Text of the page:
When Yeshua spoke of binding and loosing, He wasn’t talking about spiritual warfare. The people to whom He spoke understood that He was talking about what was consistent with Torah and what wasn’t. This matter of binding and loosing wasn’t unique to Yeshua. It was entirely familiar to them all because it was how the rabbis would sanction something or ban it according to the teachings in Torah. —Lonnie Lane
Only Two are Needed
Then, in Matthew 18, he mentions it again and adds something:
“Truly I tell you, whatever you bind on earth will be bound in heaven, and whatever you loose on earth will be loosed in heaven. Again, truly I tell you that if two of you on earth agree about anything they ask for, it will be done for them by my Father in heaven. For where two or three gather in my name, there am I with them.” (Matt. 18:18-20)
Under Jewish law, you needed ten men of Bar Mitzvah age to have a religious meeting. This is called a minyan. I can remember during my years of religious training, that the men would often recruit a couple of us for the afternoon prayers because they did not have the required ten men. We were thrilled to get out of class!
But here Yeshua says, “No, if just a couple of you gather in my name, I am there.”
Taken and Given
In Matthew 21, Yeshua explained how the Sanhedrin had abused their authority and rejected the prophets. Their final act would be to reject the Son.
“Therefore I tell you that the kingdom of God will be taken away from you and given to a people who will produce its fruit.” (Matt. 21:43)
This passage has been wrongly used to promote replacement theology. But he never says he was taking the authority away from Israel, but merely the religious leaders. Hence, the passage continues with this: “When the chief priests and the Pharisees heard Jesus’ parables, they knew he was talking about them.” (v. 45) It doesn’t say they knew he was talking about all Israel or the Jewish people, but merely, “the chief priests and the Pharisees.”
Next, in Matthew 28, he tells the soon-to-be Jewish apostles:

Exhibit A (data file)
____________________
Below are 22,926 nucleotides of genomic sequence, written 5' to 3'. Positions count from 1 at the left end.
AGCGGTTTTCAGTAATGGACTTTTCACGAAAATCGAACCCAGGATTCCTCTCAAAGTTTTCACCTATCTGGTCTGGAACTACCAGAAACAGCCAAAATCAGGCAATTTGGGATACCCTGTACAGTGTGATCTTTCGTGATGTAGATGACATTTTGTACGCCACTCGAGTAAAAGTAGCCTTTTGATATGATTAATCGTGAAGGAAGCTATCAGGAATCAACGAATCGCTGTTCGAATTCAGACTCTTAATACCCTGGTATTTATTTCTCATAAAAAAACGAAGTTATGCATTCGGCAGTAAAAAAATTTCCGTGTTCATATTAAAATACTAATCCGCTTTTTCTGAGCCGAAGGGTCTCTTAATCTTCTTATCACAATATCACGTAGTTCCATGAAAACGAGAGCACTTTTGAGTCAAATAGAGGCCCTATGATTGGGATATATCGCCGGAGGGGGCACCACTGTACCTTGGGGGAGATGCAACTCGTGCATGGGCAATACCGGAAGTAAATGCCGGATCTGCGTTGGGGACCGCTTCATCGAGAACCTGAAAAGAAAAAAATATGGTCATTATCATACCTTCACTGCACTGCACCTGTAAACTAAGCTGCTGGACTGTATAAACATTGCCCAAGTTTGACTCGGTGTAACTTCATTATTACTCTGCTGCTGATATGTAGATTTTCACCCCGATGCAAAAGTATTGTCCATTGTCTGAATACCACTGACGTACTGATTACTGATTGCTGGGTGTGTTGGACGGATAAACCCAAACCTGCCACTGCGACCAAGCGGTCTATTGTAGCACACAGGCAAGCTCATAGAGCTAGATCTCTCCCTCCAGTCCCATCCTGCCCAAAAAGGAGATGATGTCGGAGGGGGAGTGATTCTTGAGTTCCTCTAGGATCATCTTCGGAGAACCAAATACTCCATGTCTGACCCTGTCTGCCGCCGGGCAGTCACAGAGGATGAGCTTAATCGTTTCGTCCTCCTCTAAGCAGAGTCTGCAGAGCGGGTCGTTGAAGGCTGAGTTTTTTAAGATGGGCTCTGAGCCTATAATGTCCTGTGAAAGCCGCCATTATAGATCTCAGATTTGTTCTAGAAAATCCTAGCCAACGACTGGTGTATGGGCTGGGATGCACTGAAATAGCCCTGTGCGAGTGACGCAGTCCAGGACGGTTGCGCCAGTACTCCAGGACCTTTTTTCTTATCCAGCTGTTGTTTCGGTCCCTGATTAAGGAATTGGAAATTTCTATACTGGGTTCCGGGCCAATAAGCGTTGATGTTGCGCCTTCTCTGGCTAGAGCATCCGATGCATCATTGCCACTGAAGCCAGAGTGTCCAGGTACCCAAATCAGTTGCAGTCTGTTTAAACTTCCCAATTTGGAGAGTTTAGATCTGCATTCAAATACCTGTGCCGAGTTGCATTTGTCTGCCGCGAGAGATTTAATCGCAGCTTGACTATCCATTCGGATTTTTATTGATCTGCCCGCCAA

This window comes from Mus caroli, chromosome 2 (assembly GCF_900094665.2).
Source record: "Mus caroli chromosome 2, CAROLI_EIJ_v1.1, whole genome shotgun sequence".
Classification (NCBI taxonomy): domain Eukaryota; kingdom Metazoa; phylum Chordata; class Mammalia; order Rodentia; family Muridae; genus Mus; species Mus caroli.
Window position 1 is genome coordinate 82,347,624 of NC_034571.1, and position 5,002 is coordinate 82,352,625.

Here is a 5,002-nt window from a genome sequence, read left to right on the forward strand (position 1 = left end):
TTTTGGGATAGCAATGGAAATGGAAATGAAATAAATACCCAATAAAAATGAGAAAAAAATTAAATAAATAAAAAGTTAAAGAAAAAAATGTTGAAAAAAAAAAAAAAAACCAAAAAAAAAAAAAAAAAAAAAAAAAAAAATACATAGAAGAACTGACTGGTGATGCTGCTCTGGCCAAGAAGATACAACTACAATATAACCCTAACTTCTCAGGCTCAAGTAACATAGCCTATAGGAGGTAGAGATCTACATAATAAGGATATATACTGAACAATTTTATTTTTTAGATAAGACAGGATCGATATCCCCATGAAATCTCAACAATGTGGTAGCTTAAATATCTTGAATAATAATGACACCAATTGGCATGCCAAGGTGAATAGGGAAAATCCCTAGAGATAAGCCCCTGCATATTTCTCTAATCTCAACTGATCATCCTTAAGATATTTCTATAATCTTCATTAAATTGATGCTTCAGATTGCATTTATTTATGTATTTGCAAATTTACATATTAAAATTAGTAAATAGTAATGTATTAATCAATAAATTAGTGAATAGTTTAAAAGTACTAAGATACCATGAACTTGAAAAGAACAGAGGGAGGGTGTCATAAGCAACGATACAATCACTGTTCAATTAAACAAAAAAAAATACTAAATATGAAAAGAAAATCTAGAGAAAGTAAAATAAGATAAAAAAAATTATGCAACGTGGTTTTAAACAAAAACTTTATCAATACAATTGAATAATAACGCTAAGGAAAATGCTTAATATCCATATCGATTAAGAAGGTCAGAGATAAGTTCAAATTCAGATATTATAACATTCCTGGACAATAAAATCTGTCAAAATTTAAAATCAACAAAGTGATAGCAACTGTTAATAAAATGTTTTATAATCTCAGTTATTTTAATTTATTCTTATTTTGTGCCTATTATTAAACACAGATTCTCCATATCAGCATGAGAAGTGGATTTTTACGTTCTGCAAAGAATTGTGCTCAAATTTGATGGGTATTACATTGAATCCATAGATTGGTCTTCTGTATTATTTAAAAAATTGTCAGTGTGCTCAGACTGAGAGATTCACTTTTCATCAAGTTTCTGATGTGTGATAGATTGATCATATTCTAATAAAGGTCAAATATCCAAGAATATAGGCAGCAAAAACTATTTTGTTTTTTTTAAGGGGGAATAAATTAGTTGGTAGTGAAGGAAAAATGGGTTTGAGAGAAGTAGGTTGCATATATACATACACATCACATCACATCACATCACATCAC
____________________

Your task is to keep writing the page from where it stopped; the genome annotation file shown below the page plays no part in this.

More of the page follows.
“All authorityin heaven and on earth has been given to me. Therefore go and make disciples of all nations, baptizing them in the name of the Father and of the Son and of the Holy Spirit, and teaching them to obey everything I have commanded you. And surely I am with you always, to the very end of the age.” (Matt. 28:18-20)
Yeshua says He has all authority. That means he can take it from whom he wants and give it to whomever He wants. He takes it from the Sanhedrin and gives it to the disciples. Part of that authority was to teach and interpret Scripture. Even as the Catholic church for centuries told everyday believers that they had no business reading the Bible on their own (you need an approved priest to tell you what it means), the Jewish people were (and are) overly reliant on the rabbis to tell them what the Scriptures say. If I had a nickel for every time a Jewish person said to me, “If Jesus were the Messiah, my rabbi would believe,” I would…well, I would have a lot of nickels!
Take some time to read Ephesians 3. Paul reveals the mystery “which was not made known to people in other generations” (v. 5)that God was doing something new, creating One New Man made up of Jews and Gentiles, that would shake the world. A new authority structure would be needed.
And this is why Yeshua spent three and a half years training the disciples. These Jewish men did more in a few years than the rabbis had done since Moses! Even their enemies recognized this.